Your work as a consultant and curator in this case has focused on the topic of urban regeneration. Can you start with introducing us to this quite complex issue?
Urban Regeneration was formalized in the 60’s, and it is interpreted in different ways, depending on the level of development of the country. In the developed countries it is mostly centred in implementing initiatives to improve the quality of the environment and operating in a wide sense towards smart growth. In other words, it means restructuring the urban fabric, the renewal of the urban economy, seeking social interaction and equity, searching the participation of the local population and fostering the professional integration into a multi-functional context.
Currently, cities contribute around 80% of the world’s wealth. Singapore, Shanghai, Tokyo, London, New York, New Delhi, Moscow, Paris, Milan, Hong Kong, are examples of cities that claim for themselves a role of hegemonic urban agglomerations over the countries in which they belong.
Urban Regeneration is not new, but in recent years more and more is being talked about. Could you explain why today is more current than ever.
The reason why now-a-days Urban Regeneration is very much taken into consideration between professionals is because due to their exponential demographic growth (according to the UN Habitat report “Urbanization Trends 2014”, in 1950 30% of the world population was considered urban, and in 2050 more than 66%), cities are facing enormous changes to adapt themselves to this new demand, starting from the adjustment of the exiting urban tissue to redesign the concept of “periphery”. Do we still have them or are we facing a situation in which cities have more centres and therefore services are split and distributed homogeneously? If it’s so, what is the role of the ancient centre?
Does the concept of innovation enter into urban regeneration, and on which scale?
As the most populated urban environment, cities are a central focus of transformations to achieve greater expectation of economic autonomy with respect to the State to which they belong, not only financially and economically but also technologically and socially. Innovation is a fundamental aspect of urban regeneration, and it tackles all scales in the city: from materials, to public spaces and urban planning. The disembarkation of information technologies, the air pollution, rising water levels, drought, the heat islands effects, biodiversity, food security, the automated work, and the increase of urbanity oblige us to rethink cities with paradigm shift capable to meet the demands of today.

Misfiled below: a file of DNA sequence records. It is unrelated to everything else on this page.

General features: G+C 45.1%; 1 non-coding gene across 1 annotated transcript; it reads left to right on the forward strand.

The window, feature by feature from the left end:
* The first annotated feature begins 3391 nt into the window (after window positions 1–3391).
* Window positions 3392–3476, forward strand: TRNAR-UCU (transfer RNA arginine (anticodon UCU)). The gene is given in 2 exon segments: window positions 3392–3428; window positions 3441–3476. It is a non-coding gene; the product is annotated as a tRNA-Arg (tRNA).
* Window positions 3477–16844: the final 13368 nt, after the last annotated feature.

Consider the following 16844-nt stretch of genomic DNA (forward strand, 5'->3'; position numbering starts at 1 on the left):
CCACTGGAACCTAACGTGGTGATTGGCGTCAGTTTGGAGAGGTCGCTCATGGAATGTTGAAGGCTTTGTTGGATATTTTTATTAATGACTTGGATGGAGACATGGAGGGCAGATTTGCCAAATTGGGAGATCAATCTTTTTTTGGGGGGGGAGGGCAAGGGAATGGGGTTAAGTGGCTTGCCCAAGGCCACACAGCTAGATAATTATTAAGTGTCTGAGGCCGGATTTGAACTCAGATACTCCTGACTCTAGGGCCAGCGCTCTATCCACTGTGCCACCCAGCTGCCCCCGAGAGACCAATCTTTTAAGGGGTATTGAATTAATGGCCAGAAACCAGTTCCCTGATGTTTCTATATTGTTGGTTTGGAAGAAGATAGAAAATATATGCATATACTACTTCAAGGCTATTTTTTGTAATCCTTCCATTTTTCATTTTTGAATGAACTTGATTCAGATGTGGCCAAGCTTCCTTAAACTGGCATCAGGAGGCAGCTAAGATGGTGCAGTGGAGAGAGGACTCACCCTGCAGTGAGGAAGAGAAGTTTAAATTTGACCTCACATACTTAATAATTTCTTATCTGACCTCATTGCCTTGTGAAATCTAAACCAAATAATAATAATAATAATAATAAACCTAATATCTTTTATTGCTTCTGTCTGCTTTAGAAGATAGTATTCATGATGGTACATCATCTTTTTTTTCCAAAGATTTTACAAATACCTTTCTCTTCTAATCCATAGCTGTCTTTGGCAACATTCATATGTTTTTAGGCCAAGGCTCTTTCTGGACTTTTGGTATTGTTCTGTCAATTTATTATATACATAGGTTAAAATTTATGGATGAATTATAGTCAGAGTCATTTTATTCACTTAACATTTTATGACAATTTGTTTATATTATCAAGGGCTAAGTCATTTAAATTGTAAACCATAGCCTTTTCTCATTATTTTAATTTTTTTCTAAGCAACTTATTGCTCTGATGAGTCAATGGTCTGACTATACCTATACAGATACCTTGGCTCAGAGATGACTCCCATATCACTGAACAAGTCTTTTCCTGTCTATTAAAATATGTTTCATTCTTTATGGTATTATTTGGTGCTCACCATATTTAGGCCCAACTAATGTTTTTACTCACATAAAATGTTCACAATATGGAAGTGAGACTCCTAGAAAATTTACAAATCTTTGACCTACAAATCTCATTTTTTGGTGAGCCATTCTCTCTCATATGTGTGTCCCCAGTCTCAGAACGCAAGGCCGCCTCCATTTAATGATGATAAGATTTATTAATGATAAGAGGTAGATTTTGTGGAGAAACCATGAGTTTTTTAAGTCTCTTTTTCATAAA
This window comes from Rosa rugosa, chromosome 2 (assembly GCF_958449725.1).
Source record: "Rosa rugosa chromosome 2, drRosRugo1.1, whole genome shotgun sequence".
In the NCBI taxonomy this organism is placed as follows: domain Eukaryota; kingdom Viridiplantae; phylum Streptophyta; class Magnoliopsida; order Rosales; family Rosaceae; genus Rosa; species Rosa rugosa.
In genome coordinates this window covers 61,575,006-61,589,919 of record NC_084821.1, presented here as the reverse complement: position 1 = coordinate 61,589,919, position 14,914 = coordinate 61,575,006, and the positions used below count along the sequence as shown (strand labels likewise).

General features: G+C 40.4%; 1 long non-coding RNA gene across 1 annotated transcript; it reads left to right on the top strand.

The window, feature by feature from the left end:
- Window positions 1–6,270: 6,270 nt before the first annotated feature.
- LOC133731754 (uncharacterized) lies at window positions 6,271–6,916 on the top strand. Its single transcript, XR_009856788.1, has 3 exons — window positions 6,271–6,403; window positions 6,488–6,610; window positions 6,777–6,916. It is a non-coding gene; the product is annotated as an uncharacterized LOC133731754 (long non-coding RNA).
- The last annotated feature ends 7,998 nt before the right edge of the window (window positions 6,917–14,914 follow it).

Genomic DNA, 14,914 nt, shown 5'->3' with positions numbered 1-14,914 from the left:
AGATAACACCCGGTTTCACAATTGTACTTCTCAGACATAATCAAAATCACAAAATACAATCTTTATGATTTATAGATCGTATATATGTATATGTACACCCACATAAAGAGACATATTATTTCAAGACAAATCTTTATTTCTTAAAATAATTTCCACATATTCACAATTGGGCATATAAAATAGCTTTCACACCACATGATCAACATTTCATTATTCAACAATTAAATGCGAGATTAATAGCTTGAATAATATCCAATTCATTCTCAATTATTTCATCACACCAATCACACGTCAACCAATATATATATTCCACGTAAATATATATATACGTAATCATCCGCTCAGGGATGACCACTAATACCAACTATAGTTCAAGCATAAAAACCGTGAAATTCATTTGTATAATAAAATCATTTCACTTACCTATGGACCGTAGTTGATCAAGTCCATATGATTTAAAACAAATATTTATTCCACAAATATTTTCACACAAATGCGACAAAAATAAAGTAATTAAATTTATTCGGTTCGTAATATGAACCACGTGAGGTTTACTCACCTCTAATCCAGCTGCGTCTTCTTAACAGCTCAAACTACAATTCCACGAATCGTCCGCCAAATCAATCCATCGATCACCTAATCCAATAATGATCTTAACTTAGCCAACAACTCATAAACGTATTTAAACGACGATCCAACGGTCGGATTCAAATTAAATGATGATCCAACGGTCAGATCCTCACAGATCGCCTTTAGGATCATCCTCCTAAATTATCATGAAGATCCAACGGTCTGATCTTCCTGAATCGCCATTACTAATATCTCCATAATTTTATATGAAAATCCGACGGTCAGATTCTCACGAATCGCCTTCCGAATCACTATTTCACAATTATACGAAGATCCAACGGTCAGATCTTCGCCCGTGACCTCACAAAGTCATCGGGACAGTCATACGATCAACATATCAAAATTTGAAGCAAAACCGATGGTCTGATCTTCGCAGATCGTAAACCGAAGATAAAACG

How much does technology influence this process of urban regeneration and innovation of cities?
The world today is awash with data. In 2016 alone, people produce as much information as was created in all human history (According to MIT data, Carlo Ratti). Every time we send a message, make a call or complete a transaction, we leave digital behind. Such a scenario raises fundamental questions related to both who has the access to these data, and what data can be used for. Big Data and internet of things, (IOT) should provide us, as planners, engineers, architects, city administration, new tools to understand and to transform the spaces we are living in.
How the environment is taken in account in these processes?
Smart phones, sensors, smart materials and biomaterials, advanced digital manufacturing techniques are not merely technological products, but they are becoming completely new way of defining what new buildings, cities and citizens are. Cities and their public spaces are becoming new ecosystem to inhabit: we need to rethink the nature of our cities, by transforming into a productive one, as well we need to be able to include all the elements of “fast connected city” with the “slow city” ones. In other words: we need to be able to combine the globalized infrastructure and connections of our cities with the respect of the environment and the promotion of healthy lifestyle.